@rajanshah

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@rajanshah rajanshah commented Jan 3, 2017

@YavorPaunov I am interested in utilizing your deepstreampy client. I can install your package in my virtual environment. Is there a way, you can add quick-start guide on how to use it in standalone python program and publish some messages, etc...?

@albrnick

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@albrnick albrnick commented Mar 7, 2017

@YavorPaunov Your client looks very interesting! I was wondering if you the basic record getting/setting/subscripting, etc.. is working?

Thanks! :)

@YavorPaunov

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@YavorPaunov YavorPaunov commented Mar 15, 2017

@albrnick
Basically, it should work. Feel free to try it and please let me know if you find any issues.
I wouldn't say the client as a whole is in a production ready state though.

I am also planning to add documentation (complete README, examples and docstrings) in the near future. Life is pretty busy at the moment, unfortunately :(

@Serkan-devel

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@Serkan-devel Serkan-devel commented Apr 28, 2017

Does it support Python 3?

@charleswhchan

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@charleswhchan charleswhchan commented Jun 19, 2017

Just tested @YavorPaunov's deepstreampy (Python 2.7), and was able to emit() an event to DS. I created a PR as a really basic example to help others get started.

Look forward to an official Python client from DS team in future. 😃

@hipkiss91

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@hipkiss91 hipkiss91 commented Jul 25, 2017

What would be a rough date for official release?
Just started using python. I'm eager to get deepstream involved :)

@viridia

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@viridia viridia commented Jul 25, 2017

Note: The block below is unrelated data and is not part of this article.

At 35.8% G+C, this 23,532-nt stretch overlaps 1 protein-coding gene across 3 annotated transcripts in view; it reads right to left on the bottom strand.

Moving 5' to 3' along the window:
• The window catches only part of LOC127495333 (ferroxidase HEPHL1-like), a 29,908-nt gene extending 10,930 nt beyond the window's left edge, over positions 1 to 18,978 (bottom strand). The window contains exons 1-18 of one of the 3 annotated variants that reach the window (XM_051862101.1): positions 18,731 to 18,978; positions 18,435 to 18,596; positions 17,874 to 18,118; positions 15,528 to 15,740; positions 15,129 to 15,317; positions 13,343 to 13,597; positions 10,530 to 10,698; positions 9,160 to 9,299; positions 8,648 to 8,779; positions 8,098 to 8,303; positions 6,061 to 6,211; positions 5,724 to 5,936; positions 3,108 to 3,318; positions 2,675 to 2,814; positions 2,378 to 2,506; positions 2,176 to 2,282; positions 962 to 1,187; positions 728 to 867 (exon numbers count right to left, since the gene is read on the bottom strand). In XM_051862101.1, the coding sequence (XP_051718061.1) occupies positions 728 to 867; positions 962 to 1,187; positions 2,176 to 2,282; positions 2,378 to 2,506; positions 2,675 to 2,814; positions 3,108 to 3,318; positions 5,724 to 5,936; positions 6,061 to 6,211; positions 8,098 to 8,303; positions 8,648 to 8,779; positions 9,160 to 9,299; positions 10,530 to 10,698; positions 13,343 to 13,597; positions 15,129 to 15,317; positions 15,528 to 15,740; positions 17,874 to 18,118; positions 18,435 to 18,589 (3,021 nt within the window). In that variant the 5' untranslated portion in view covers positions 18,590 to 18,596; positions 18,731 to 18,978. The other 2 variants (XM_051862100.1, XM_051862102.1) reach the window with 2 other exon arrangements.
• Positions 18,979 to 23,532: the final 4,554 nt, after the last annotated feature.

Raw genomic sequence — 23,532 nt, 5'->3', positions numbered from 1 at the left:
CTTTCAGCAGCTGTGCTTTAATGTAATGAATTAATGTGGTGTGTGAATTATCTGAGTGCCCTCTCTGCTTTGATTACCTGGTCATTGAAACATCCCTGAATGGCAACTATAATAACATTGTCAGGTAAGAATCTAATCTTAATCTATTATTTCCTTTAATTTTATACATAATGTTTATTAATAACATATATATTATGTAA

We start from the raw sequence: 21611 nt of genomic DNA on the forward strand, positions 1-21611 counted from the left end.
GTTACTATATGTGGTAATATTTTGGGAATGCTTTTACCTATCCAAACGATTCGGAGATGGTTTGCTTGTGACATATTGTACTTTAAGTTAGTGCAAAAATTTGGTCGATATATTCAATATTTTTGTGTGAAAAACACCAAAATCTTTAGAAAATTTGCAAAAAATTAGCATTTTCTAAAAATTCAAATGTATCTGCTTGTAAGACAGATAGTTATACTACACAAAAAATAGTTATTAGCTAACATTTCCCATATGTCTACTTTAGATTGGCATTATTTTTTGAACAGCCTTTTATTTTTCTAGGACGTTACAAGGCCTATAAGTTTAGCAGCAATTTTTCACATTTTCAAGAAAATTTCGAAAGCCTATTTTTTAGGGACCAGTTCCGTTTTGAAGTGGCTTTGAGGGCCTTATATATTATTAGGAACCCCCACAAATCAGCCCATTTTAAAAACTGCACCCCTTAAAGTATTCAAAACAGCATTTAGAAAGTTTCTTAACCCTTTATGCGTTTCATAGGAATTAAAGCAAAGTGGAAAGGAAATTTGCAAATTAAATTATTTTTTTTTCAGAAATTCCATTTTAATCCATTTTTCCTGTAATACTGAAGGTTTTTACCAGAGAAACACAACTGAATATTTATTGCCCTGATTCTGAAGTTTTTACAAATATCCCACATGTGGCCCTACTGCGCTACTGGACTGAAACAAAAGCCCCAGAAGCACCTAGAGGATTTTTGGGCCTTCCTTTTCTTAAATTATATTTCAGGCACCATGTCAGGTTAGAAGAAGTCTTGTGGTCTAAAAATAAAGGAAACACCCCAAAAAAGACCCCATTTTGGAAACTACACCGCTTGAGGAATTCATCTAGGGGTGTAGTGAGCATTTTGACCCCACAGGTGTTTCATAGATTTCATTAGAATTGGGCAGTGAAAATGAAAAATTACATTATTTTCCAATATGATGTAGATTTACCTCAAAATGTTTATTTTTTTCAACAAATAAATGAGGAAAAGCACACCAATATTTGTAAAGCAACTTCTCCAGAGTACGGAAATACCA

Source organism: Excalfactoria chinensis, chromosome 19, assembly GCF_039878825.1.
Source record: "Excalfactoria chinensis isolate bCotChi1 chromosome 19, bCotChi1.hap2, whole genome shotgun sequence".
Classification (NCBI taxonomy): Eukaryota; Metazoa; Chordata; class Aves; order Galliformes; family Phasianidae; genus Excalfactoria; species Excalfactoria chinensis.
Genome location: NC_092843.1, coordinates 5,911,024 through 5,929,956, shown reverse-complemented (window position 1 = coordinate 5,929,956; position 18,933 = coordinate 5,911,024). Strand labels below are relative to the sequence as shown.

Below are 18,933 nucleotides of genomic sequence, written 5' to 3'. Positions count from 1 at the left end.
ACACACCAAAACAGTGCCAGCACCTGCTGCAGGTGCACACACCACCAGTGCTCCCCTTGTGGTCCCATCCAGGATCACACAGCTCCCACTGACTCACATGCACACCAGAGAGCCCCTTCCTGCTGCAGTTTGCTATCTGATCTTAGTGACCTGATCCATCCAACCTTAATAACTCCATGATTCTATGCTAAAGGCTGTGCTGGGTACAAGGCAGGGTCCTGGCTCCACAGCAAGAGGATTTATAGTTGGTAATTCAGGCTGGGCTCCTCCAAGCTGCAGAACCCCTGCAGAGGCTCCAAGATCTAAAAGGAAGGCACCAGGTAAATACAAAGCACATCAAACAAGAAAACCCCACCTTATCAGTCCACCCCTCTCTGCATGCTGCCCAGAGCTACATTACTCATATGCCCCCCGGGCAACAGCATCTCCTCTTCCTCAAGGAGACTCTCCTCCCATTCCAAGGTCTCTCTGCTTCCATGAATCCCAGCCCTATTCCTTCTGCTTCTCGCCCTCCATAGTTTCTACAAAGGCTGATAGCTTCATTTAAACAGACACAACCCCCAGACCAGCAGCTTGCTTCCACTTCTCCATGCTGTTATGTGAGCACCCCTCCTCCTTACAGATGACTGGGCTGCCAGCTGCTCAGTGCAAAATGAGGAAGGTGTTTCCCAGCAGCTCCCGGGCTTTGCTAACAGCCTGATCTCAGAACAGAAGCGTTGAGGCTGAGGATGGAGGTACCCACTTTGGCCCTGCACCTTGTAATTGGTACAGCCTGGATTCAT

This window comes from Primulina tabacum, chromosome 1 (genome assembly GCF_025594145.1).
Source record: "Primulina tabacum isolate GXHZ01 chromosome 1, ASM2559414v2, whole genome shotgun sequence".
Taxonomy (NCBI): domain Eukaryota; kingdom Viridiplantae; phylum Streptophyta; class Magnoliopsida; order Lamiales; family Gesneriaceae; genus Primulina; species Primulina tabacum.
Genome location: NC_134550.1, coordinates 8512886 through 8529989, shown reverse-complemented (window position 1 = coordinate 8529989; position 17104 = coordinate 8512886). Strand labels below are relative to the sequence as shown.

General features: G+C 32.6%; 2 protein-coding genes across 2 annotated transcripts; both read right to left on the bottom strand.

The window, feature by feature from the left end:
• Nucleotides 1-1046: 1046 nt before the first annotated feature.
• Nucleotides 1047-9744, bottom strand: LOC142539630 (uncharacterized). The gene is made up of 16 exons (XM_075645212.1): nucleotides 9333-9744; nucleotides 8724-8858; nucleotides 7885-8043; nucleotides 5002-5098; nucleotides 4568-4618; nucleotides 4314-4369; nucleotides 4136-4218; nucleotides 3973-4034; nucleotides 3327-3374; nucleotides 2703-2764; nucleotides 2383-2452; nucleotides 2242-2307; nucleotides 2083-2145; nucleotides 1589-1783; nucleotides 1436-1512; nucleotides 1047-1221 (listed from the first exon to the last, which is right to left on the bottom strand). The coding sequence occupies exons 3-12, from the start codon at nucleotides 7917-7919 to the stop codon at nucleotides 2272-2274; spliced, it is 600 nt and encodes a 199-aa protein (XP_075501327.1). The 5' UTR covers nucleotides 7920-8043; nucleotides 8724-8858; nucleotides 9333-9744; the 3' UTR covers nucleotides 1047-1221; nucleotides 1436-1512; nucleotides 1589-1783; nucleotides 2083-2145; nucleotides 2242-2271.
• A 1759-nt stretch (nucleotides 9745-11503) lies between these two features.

Turns out that there's a difficulty involved in writing a deepstream client for Python, which is that there are many different environments for handling asynchronous events - twisted, asyncio, etc - and the design of the deepstream client is probably going to be quite different depending on which environment it is built for. You won't be able to take a deepstream client written for asyncio and use it within a twisted environment, and vice versa.

In my own use case, for example, I need to be able to publish deepstream events from within a Django-REST server. Django-REST is based on WSGI, which is a simple run loop that processes incoming HTTP requests and invokes callbacks. Any asynchronous processing - such as handling incoming messages - has to be done in the context of servicing some request. Otherwise, there's no place for the incoming data to go. This doesn't fit with the deepstream model at all.

My solution in this case will be to implement just a tiny portion of the deepstream protocol - basically the parts that deal with authentication and sending events - and treat deepstream like a conventional RESTful service. My Django server won't be able to receive events or rpc calls, but that's OK, there are other microservices in the system (written in Node.js) that can perform that job.

Note that in languages like Node.js, this is not a problem since the async primitives (like Promises) are pretty much built into the language, so all of the various packages for dealing with async operations are somewhat interoperable.

@jlowin

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@jlowin jlowin commented Jul 26, 2017

@YavorPaunov has a nice Tornado implementation. My read of the latest blog post suggests that 1) the HTTP API may be open sourced in Deepstream 3.0 (which would solve @viridia's use case) and 2) that unfortunately there may be breaking changes to @YavorPaunov's version.

As for different Python async environments, while that's true, Python 3 has introduced a canonical framework (asycnio) as well as async/await primitives. Most async libraries have introduced compatibility with these native coroutines. The path of least resistance, absent some external factor, would be to build a library on asyncio that could be bridged to other compatible frameworks.

Unless of course we get a green light that @YavorPaunov's implementation is the right direction. It would be nice to hear from the devs about their plans here. @WolframHempel @yasserf Deepstream is such a neat technology but I've had to pass on it for a number of projects because there is no clarity on whether working to integrate it with Python is a waste of time. In particular, adding the current community-supported Tornado client and finding out that 3.0 obsoletes it or introduces a non-Tornado official client would be bad.

@AlexBHarley

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@AlexBHarley AlexBHarley commented Jul 26, 2017